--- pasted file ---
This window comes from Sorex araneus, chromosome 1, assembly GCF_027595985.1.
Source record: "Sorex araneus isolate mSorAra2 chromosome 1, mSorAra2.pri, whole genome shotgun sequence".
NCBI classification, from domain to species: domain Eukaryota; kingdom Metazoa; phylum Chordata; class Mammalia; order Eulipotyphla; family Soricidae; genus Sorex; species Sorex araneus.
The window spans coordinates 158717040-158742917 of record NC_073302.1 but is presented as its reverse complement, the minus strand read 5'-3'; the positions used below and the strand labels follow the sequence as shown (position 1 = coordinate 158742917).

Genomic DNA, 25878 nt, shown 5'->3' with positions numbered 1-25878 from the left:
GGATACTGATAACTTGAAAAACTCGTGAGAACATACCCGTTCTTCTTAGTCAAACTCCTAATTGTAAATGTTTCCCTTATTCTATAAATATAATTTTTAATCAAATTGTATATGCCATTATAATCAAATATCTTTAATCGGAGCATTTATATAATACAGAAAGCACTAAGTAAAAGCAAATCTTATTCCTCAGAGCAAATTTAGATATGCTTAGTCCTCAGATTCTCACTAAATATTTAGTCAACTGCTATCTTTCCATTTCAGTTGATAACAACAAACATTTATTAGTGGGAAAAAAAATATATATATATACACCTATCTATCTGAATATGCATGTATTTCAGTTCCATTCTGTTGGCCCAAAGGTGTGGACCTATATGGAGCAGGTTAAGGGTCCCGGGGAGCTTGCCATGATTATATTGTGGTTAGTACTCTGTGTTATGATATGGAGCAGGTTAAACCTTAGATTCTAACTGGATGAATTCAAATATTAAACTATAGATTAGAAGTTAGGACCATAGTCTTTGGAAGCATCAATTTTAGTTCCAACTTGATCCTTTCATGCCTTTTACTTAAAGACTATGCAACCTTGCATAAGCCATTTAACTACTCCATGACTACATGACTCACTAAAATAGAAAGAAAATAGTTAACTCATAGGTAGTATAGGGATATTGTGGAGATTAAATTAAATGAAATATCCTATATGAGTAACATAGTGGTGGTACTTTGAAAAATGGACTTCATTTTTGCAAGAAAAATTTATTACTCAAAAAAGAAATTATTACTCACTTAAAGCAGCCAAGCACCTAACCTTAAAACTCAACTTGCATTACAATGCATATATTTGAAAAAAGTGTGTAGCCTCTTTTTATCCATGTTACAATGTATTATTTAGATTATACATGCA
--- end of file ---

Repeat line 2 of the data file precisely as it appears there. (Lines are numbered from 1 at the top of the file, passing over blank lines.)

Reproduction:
Source record: "Sorex araneus isolate mSorAra2 chromosome 1, mSorAra2.pri, whole genome shotgun sequence".